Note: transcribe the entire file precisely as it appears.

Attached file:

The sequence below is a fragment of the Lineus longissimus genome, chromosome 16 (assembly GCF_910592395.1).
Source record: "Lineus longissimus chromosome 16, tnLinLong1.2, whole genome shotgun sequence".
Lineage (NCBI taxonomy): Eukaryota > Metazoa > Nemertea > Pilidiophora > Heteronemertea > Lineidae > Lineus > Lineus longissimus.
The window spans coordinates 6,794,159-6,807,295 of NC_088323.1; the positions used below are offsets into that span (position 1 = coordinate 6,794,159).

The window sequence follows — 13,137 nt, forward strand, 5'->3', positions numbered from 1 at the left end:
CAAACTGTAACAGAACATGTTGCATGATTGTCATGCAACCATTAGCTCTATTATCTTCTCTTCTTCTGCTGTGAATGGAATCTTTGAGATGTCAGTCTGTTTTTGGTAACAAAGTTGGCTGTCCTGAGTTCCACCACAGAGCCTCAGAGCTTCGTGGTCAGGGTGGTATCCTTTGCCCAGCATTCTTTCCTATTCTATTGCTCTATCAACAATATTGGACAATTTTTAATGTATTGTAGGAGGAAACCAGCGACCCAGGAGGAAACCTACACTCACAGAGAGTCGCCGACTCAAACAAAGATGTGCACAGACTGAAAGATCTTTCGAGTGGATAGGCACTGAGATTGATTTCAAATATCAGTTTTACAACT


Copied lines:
The sequence below is a fragment of the Lineus longissimus genome, chromosome 16 (assembly GCF_910592395.1).
Source record: "Lineus longissimus chromosome 16, tnLinLong1.2, whole genome shotgun sequence".
Lineage (NCBI taxonomy): Eukaryota > Metazoa > Nemertea > Pilidiophora > Heteronemertea > Lineidae > Lineus > Lineus longissimus.
The window spans coordinates 6,794,159-6,807,295 of NC_088323.1; the positions used below are offsets into that span (position 1 = coordinate 6,794,159).

The window sequence follows — 13,137 nt, forward strand, 5'->3', positions numbered from 1 at the left end:
CAAACTGTAACAGAACATGTTGCATGATTGTCATGCAACCATTAGCTCTATTATCTTCTCTTCTTCTGCTGTGAATGGAATCTTTGAGATGTCAGTCTGTTTTTGGTAACAAAGTTGGCTGTCCTGAGTTCCACCACAGAGCCTCAGAGCTTCGTGGTCAGGGTGGTATCCTTTGCCCAGCATTCTTTCCTATTCTATTGCTCTATCAACAATATTGGACAATTTTTAATGTATTGTAGGAGGAAACCAGCGACCCAGGAGGAAACCTACACTCACAGAGAGTCGCCGACTCAAACAAAGATGTGCACAGACTGAAAGATCTTTCGAGTGGATAGGCACTGAGATTGATTTCAAATATCAGTTTTACAACT